# Upper bound for sum of dependent normal variables

I am having difficulties with the following problem:

Assuming $$X$$ and $$Y$$ follow a bivariate normal distribution with $$\mu = 0$$ and $$\Sigma=\begin{pmatrix} 1 & \rho \\ \rho & 1 \end{pmatrix}$$ and $$U=X^2+Y^2$$, I want to prove that the inequality $$P(U>a)\leq \exp\left(-\frac{a}{2(1+|\rho|)}\right)$$ holds for all $$a$$.

So far, I tried to solve this using the Chernoff bound $$P(X\geq a)\leq e^{-ta}\cdot\mathbb{E}\left[e^{tX}\right]$$ but couldn't find or work out a closed form expression for the MGF $$M_U(t)$$.

Maybe one way to go about this would be to use a generalised Chi-squared random variable (https://math.stackexchange.com/questions/442472/sum-of-squares-of-dependent-gaussian-random-variables), which does not have a closed form MGF, but a CF that could be used to derive the MGF. However I could not find any solution this way.

Would be very glad if someone could even just guide me in the right direction!

• Perhaps reframing the question in terms of $A=X+Y$ and $B=X-Y$ might give you some ideas because $U=2(A^2+B^2)$ but now $A$ and $B$ are independent. Moreover, the event $U\gt a$ is a subset of the union of $A^2\gt a/4$ and $B^2\gt a/4,$ suggesting a way to exploit that independence.
– whuber
Commented May 16, 2023 at 19:32
• @whuber Many thanks for your input! Using $A=X+Y$ and $B=X-Y$, I get $U=\frac{1}{2}(A^2+B^2)$. From my understanding, we should have $$A,B\stackrel{i.i.d.}{\sim}N(0, 2(1+\rho)).$$ And since $A$ and $B$ are independent, so are $A^2$ and $B^2$ and $$A^2+B^2\sim\Gamma(1,4(1+\rho)).$$ I get $$P(U>a)=P(A^2+B^2>2a)=\exp\left(-\frac{a}{2(1+\rho)}\right).$$ What I am missing is the absolute of $\rho$ and why I would end up with an inequality. Am I on the right track? Commented May 17, 2023 at 15:03
• @Coach $A, B$ are not i.i.d. $A \sim N(0, 2(1 + \rho)), B \sim N(0, 2(1 - \rho))$. And even if $A^2 + B^2 \sim \Gamma(1, 4(1 + \rho))$ were true, how do you conclude its tail probability is $\exp(-a/(2(1 + \rho))$? The CDF of a Gamma r.v. does not have a closed-form. Commented May 17, 2023 at 15:04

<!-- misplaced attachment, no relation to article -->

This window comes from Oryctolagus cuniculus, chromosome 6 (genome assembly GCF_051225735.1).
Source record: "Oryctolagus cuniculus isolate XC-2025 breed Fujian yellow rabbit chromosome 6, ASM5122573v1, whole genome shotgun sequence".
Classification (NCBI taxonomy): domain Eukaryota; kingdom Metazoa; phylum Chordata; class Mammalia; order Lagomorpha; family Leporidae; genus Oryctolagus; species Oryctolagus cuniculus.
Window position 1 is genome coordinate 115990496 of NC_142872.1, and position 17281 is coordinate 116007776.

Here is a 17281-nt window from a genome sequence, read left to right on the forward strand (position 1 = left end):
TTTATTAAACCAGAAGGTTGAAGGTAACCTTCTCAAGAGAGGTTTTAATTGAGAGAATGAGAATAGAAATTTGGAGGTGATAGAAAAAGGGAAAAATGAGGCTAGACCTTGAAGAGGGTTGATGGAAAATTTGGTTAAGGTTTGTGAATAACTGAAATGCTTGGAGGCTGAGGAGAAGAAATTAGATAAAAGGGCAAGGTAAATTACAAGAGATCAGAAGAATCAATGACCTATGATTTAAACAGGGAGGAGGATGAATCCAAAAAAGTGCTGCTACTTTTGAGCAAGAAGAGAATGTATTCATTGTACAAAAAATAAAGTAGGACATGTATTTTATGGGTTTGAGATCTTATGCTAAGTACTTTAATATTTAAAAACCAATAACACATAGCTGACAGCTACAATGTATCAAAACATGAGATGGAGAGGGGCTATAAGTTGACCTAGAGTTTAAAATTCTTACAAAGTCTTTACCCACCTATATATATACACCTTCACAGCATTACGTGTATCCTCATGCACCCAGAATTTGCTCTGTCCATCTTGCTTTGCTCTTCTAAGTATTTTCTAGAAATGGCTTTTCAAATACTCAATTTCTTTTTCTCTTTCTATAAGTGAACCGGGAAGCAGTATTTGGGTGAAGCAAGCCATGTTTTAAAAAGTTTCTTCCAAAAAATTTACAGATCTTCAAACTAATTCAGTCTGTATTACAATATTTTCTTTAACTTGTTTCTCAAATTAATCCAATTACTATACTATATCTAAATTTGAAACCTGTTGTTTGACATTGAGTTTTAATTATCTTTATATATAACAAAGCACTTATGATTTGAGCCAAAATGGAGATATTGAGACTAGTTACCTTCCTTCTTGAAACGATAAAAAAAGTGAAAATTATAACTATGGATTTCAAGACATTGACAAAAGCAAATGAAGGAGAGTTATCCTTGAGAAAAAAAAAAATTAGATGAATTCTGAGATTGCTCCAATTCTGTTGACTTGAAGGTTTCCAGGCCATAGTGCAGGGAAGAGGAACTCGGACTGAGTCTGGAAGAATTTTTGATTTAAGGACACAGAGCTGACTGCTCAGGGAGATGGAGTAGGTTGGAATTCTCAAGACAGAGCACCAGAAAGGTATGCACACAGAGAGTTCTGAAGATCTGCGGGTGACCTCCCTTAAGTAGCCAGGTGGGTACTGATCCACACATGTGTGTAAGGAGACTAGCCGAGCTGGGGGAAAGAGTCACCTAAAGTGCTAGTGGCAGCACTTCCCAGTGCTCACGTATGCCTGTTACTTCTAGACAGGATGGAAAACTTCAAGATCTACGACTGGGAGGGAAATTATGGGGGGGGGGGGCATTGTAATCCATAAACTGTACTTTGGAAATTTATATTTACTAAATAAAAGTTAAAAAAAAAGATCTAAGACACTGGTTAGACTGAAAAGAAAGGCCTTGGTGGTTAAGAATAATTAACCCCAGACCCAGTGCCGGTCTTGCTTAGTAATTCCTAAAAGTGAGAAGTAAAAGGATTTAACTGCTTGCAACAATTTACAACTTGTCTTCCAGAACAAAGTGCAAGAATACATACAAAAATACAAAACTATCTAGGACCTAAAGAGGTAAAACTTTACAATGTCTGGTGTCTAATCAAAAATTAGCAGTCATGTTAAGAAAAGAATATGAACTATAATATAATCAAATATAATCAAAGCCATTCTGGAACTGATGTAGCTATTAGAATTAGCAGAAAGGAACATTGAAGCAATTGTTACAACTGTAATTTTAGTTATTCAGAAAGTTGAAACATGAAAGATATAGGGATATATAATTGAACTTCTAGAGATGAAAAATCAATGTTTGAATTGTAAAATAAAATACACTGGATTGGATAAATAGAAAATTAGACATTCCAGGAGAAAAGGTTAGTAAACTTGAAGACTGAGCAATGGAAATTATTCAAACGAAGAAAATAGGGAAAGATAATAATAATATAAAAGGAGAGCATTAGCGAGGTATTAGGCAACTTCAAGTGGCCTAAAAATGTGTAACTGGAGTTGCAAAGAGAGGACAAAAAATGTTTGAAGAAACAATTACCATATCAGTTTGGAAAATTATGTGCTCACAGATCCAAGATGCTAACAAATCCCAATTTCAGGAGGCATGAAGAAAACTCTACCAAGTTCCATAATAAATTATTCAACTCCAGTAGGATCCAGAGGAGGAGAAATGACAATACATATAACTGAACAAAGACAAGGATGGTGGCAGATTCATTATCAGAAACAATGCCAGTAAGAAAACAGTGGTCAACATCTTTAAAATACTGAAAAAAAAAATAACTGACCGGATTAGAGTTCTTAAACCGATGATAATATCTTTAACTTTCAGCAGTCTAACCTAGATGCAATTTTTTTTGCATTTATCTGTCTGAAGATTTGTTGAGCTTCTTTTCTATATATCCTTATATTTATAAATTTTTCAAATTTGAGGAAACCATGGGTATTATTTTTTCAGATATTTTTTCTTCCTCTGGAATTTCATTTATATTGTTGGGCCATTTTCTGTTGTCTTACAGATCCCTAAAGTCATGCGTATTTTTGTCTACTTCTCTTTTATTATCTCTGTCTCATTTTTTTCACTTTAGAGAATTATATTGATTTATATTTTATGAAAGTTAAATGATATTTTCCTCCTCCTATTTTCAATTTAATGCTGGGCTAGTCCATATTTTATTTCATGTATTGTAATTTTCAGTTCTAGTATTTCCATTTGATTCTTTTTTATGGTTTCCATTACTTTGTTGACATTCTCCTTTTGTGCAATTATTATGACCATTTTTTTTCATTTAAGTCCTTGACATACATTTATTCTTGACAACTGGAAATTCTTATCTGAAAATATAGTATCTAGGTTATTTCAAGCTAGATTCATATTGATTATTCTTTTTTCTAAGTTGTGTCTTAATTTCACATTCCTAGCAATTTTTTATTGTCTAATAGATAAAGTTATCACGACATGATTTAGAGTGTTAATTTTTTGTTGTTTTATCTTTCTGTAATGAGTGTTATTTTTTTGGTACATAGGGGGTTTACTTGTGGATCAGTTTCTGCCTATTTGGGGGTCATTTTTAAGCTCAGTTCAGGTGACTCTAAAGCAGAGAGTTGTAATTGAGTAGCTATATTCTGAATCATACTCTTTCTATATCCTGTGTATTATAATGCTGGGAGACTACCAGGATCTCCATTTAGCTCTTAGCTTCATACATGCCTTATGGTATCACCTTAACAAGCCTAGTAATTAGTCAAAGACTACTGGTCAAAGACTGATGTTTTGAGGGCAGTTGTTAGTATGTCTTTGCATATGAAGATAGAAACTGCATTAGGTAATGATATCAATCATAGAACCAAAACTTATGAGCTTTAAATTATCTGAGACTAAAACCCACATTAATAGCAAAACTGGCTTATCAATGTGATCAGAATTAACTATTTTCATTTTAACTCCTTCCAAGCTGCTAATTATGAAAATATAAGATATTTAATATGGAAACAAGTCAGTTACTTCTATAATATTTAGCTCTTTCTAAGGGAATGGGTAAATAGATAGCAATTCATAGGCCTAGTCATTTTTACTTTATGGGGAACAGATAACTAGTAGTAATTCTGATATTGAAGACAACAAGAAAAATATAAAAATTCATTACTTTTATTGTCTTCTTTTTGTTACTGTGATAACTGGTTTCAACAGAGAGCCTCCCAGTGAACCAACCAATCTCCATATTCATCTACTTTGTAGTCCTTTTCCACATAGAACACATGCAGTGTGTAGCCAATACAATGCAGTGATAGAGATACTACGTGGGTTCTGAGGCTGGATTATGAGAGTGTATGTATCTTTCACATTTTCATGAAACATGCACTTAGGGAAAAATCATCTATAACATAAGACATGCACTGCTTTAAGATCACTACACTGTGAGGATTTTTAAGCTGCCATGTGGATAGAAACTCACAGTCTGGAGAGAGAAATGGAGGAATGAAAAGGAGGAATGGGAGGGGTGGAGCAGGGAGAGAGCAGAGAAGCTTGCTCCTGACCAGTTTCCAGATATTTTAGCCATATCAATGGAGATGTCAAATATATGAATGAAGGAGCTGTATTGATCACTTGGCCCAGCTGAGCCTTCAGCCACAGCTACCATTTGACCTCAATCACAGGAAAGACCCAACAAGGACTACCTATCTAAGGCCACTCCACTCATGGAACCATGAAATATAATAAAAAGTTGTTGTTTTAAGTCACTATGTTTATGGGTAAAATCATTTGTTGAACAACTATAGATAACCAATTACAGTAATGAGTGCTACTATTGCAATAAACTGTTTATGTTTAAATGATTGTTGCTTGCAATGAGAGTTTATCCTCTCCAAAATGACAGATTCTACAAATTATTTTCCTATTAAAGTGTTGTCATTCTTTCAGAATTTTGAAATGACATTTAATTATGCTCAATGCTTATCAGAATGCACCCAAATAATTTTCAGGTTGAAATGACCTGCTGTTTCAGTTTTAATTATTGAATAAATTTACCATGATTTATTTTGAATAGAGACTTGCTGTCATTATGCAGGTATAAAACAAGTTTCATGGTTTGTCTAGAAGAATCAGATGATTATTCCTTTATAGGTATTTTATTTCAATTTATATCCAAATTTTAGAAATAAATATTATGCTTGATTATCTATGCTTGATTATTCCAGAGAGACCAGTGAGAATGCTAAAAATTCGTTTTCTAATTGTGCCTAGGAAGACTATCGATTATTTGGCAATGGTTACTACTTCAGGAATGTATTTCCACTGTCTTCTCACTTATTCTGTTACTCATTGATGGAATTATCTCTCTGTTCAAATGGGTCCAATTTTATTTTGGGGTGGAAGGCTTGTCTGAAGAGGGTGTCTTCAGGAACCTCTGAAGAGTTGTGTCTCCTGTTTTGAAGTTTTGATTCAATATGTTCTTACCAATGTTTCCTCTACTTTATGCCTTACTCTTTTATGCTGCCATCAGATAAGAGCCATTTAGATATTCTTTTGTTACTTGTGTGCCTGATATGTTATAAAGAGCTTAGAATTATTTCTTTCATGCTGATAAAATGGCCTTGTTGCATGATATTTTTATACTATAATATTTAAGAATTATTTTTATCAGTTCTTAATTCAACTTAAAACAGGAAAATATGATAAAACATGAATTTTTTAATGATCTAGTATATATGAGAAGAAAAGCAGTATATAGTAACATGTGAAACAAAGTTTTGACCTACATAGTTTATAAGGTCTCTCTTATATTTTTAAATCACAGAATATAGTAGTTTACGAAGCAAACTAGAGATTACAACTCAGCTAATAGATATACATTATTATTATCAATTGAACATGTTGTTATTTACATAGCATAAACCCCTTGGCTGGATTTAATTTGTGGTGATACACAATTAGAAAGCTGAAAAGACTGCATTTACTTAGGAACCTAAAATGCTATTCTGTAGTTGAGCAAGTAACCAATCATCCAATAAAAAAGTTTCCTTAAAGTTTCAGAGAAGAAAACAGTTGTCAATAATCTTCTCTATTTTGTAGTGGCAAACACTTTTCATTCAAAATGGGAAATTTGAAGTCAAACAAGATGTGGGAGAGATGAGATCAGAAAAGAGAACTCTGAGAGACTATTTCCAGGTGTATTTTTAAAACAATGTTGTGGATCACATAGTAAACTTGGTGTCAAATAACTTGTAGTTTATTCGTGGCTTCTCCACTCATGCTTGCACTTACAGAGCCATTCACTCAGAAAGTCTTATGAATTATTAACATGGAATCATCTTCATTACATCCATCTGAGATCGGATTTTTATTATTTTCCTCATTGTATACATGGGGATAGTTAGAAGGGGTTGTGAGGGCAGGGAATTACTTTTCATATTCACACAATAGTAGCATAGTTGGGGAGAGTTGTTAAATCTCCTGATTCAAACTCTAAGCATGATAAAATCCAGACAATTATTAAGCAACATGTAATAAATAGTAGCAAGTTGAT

• @Zhanxiong It does for integral shape parameters, especially for $1$! Coach: Without any loss of generality you may assume $\rho \gt 0$ because you can negate $Y$ without affecting $U,$ but that negates $\rho.$ Yet Zhanxiong is correct: although $A$ and $B$ are independent, when $\rho\ne 0$ they are not identically distributed. If you were to draw a picture of Zhanxiong's integration region, the effectiveness of that idea should become clear.
– whuber
Commented May 17, 2023 at 15:16
• I used this for the Gamma CDF. I got $P(A^2+B^2>2a)=1-P(A^2+B^2<2a)=1-\frac{\gamma\left(1,\frac{2a}{4(1+\rho)}\right)}{\Gamma(1)}$. As a result $P(A^2+B^2>2a)=1-\left(1-exp\left(-\frac{a}{2(1+\rho)}\right)\right)$ Commented May 17, 2023 at 15:19

We can first evaluate the probability $$P[U > a]$$ by noting $$X^2 + Y^2 \overset{d}{=} \xi^2 + \eta^2 + 2\rho\xi\eta$$, where $$\xi, \eta$$ i.i.d. $$\sim N(0, 1)$$. Therefore, for $$a > 0$$: \begin{align} & P[X^2 + Y^2 > a] = P[\xi^2 + \eta^2 + 2\rho\xi\eta > a] \\ =& \iint\limits_{[(x, y): x^2 + y^2 + 2\rho xy > a]}\frac{1}{2\pi}\exp\left(-\frac{1}{2}(x^2 + y^2)\right)dxdy. \tag{1} \end{align}
To evaluate this double integral, apply the polar coordinates transformation $$x = r\cos\theta, y = r\sin\theta$$ with $$r > 0, \theta \in [0, 2\pi)$$. The integral $$(1)$$ then becomes \begin{align} \iint\limits_{[(r, \theta): (1 + \rho\sin(2\theta))r^2 > a]}\frac{1}{2\pi}r\exp\left(-\frac{1}{2}r^2\right)drd\theta. \tag{2} \end{align} Note the region $$[(r, \theta): (1 + \rho\sin(2\theta))r^2 > a]$$ is contained in the region $$[(r, \theta): (1 + |\rho|)r^2 > a]$$ and the integrand is positive, hence the integral $$(2)$$ is bounded above by \begin{align} \iint\limits_{[(r, \theta): (1 + |\rho|)r^2 > a]}\frac{1}{2\pi}r\exp\left(-\frac{1}{2}r^2\right)drd\theta = \int_{\sqrt{\frac{a}{1 + |\rho|}}}^\infty e^{-r^2/2}rdr = \exp\left(-\frac{a}{2(1 + |\rho|)}\right). \end{align} This completes the proof.
To see why $$X^2 + Y^2 \overset{d}{=} \xi^2 + \eta^2 + 2\rho\xi\eta$$, note that if $$\begin{bmatrix} X \\ Y \end{bmatrix} \sim N_2(0, \Sigma)$$, then $$\begin{bmatrix} X \\ Y \end{bmatrix} \overset{d}{=} C\begin{bmatrix} \xi \\ \eta \end{bmatrix}$$, where $$\begin{bmatrix} \xi \\ \eta \end{bmatrix} \sim N_2(0, I_{(2)})$$ and $$C = \Sigma^{1/2}$$ is the square root matrix of $$\Sigma$$. It then follows that \begin{align} X^2 + Y^2 &= \begin{bmatrix} X & Y \end{bmatrix}\begin{bmatrix} X \\ Y \end{bmatrix} \\ & \overset{d}{=} \begin{bmatrix} \xi & \eta \end{bmatrix}C'C\begin{bmatrix} \xi \\ \eta \end{bmatrix} = \begin{bmatrix} \xi & \eta \end{bmatrix}\Sigma\begin{bmatrix} \xi \\ \eta \end{bmatrix} \\ &= \xi^2 + \eta^2 + 2\rho\xi\eta. \end{align}
• Great explanation, thank you! I suspected it could have something to do with polar notation or the Rayleigh distribution, but couldn't figure out how to get rid of the dependence. On that note, may I ask where the lemma $X^2+Y^2 \stackrel{d}{=}\xi^2+\eta^2+2\rho\xi\eta$ with $\xi, \eta \sim N(0,1)$ comes from? Commented May 17, 2023 at 13:19